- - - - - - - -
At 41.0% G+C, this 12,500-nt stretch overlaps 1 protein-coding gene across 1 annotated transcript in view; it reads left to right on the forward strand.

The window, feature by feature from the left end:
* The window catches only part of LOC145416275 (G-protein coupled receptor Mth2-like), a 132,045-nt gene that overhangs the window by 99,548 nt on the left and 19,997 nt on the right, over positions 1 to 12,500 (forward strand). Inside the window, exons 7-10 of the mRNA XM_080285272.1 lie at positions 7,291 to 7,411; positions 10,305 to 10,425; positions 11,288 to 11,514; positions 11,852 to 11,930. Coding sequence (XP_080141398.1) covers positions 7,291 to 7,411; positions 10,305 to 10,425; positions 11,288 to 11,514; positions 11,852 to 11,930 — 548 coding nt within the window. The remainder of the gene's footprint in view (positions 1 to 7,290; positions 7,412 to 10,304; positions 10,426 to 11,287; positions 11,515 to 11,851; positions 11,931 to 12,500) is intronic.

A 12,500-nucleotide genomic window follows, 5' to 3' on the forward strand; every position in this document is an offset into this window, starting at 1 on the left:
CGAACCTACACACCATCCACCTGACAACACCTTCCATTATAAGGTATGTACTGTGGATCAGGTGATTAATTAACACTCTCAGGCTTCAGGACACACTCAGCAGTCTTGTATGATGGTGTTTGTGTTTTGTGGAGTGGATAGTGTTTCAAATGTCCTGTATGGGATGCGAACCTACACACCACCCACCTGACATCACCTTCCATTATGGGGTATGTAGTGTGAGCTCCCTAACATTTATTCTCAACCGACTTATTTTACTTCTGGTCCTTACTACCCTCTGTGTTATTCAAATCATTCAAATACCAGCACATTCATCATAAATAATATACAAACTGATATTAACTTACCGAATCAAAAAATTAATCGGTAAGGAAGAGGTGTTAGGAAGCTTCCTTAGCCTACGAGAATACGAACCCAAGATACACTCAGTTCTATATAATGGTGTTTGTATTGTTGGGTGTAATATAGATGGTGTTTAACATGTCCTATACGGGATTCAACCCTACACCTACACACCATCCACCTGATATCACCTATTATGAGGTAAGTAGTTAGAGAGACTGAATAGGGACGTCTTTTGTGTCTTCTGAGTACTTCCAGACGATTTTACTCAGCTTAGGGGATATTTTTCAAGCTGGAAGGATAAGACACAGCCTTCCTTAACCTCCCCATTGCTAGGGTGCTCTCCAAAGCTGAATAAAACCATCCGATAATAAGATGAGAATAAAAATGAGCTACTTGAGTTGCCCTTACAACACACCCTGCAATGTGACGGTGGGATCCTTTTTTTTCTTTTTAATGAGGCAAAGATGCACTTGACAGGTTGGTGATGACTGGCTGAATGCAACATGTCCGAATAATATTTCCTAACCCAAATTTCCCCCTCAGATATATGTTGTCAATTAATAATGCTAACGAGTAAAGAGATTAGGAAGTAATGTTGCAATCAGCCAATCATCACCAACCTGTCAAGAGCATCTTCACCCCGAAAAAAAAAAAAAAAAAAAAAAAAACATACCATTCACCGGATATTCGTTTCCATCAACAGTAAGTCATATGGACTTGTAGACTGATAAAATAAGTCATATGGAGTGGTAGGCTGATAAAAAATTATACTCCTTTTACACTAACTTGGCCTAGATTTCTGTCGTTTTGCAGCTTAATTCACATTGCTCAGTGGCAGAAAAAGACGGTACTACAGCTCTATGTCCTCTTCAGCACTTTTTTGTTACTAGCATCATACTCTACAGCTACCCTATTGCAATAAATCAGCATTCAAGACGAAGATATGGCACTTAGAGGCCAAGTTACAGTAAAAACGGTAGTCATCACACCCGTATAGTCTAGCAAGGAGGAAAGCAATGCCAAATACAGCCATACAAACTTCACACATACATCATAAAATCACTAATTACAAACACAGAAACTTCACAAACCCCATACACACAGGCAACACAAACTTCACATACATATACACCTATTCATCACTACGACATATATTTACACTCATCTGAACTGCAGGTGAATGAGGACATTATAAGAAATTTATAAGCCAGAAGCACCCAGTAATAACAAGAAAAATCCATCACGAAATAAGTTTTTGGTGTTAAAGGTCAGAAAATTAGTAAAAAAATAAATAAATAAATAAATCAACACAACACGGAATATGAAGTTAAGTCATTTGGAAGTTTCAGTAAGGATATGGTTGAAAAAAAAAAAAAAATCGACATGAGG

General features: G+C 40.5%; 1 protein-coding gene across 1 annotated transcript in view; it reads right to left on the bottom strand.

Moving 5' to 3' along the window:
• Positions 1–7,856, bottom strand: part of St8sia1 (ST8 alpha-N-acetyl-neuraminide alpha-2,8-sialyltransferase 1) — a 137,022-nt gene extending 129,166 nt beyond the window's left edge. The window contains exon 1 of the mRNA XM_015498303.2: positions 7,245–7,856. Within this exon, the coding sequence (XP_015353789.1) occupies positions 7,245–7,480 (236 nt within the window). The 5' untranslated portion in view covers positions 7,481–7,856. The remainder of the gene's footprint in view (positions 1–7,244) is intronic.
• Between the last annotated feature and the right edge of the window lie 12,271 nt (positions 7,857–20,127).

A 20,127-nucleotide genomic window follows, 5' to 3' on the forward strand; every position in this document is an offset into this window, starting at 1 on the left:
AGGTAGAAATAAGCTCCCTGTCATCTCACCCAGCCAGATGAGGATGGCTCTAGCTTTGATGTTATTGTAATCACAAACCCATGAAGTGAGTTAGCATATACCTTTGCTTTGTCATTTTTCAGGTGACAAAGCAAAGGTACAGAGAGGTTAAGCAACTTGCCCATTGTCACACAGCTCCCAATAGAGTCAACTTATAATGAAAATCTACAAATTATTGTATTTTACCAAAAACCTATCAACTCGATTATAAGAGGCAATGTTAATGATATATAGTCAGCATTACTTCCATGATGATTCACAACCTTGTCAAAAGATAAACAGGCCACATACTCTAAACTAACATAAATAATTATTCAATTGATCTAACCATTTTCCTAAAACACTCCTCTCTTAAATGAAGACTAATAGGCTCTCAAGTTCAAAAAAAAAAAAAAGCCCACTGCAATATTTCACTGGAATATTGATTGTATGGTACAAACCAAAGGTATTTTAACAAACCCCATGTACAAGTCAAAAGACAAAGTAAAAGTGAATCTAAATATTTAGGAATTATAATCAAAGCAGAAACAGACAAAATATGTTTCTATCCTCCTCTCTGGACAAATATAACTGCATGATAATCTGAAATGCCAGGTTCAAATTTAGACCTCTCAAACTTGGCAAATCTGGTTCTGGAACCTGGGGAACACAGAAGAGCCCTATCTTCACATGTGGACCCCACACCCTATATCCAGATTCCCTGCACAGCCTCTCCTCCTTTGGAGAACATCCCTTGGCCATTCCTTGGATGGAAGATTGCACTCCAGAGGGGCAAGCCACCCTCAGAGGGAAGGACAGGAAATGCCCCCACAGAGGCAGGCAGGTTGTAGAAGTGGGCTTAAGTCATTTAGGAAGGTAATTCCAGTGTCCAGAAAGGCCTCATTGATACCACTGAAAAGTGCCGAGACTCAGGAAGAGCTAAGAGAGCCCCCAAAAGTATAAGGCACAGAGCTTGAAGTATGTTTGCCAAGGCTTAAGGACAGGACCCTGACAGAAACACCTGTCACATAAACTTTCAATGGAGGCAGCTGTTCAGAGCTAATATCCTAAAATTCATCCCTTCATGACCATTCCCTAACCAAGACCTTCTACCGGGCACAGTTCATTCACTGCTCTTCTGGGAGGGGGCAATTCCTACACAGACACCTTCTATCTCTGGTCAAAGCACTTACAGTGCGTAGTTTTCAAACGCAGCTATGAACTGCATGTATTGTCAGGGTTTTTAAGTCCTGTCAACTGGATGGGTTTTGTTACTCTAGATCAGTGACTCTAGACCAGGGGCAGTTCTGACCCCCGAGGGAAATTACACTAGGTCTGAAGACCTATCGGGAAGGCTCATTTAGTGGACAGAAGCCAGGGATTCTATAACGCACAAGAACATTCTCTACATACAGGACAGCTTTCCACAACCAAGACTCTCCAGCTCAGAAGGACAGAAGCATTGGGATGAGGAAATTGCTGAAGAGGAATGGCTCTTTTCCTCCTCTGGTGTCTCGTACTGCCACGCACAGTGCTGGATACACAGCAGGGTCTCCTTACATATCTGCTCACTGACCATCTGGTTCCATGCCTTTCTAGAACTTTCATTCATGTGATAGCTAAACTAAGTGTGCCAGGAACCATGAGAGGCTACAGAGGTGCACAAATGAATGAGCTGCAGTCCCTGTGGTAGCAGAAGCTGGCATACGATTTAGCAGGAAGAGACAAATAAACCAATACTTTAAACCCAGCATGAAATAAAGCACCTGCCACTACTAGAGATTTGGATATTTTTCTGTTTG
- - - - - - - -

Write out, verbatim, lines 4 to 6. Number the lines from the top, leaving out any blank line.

A 12,500-nucleotide genomic window follows, 5' to 3' on the forward strand; every position in this document is an offset into this window, starting at 1 on the left:
CGAACCTACACACCATCCACCTGACAACACCTTCCATTATAAGGTATGTACTGTGGATCAGGTGATTAATTAACACTCTCAGGCTTCAGGACACACTCAGCAGTCTTGTATGATGGTGTTTGTGTTTTGTGGAGTGGATAGTGTTTCAAATGTCCTGTATGGGATGCGAACCTACACACCACCCACCTGACATCACCTTCCATTATGGGGTATGTAGTGTGAGCTCCCTAACATTTATTCTCAACCGACTTATTTTACTTCTGGTCCTTACTACCCTCTGTGTTATTCAAATCATTCAAATACCAGCACATTCATCATAAATAATATACAAACTGATATTAACTTACCGAATCAAAAAATTAATCGGTAAGGAAGAGGTGTTAGGAAGCTTCCTTAGCCTACGAGAATACGAACCCAAGATACACTCAGTTCTATATAATGGTGTTTGTATTGTTGGGTGTAATATAGATGGTGTTTAACATGTCCTATACGGGATTCAACCCTACACCTACACACCATCCACCTGATATCACCTATTATGAGGTAAGTAGTTAGAGAGACTGAATAGGGACGTCTTTTGTGTCTTCTGAGTACTTCCAGACGATTTTACTCAGCTTAGGGGATATTTTTCAAGCTGGAAGGATAAGACACAGCCTTCCTTAACCTCCCCATTGCTAGGGTGCTCTCCAAAGCTGAATAAAACCATCCGATAATAAGATGAGAATAAAAATGAGCTACTTGAGTTGCCCTTACAACACACCCTGCAATGTGACGGTGGGATCCTTTTTTTTCTTTTTAATGAGGCAAAGATGCACTTGACAGGTTGGTGATGACTGGCTGAATGCAACATGTCCGAATAATATTTCCTAACCCAAATTTCCCCCTCAGATATATGTTGTCAATTAATAATGCTAACGAGTAAAGAGATTAGGAAGTAATGTTGCAATCAGCCAATCATCACCAACCTGTCAAGAGCATCTTCACCCCGAAAAAAAAAAAAAAAAAAAAAAAAACATACCATTCACCGGATATTCGTTTCCATCAACAGTAAGTCATATGGACTTGTAGACTGATAAAATAAGTCATATGGAGTGGTAGGCTGATAAAAAATTATACTCCTTTTACACTAACTTGGCCTAGATTTCTGTCGTTTTGCAGCTTAATTCACATTGCTCAGTGGCAGAAAAAGACGGTACTACAGCTCTATGTCCTCTTCAGCACTTTTTTGTTACTAGCATCATACTCTACAGCTACCCTATTGCAATAAATCAGCATTCAAGACGAAGATATGGCACTTAGAGGCCAAGTTACAGTAAAAACGGTAGTCATCACACCCGTATAGTCTAGCAAGGAGGAAAGCAATGCCAAATACAGCCATACAAACTTCACACATACATCATAAAATCACTAATTACAAACACAGAAACTTCACAAACCCCATACACACAGGCAACACAAACTTCACATACATATACACCTATTCATCACTACGACATATATTTACACTCATCTGAACTGCAGGTGAATGAGGACATTATAAGAAATTTATAAGCCAGAAGCACCCAGTAATAACAAGAAAAATCCATCACGAAATAAGTTTTTGGTGTTAAAGGTCAGAAAATTAGTAAAAAAATAAATAAATAAATAAATCAACACAACACGGAATATGAAGTTAAGTCATTTGGAAGTTTCAGTAAGGATATGGTTGAAAAAAAAAAAAAAATCGACATGAGG

General features: G+C 40.5%; 1 protein-coding gene across 1 annotated transcript in view; it reads right to left on the bottom strand.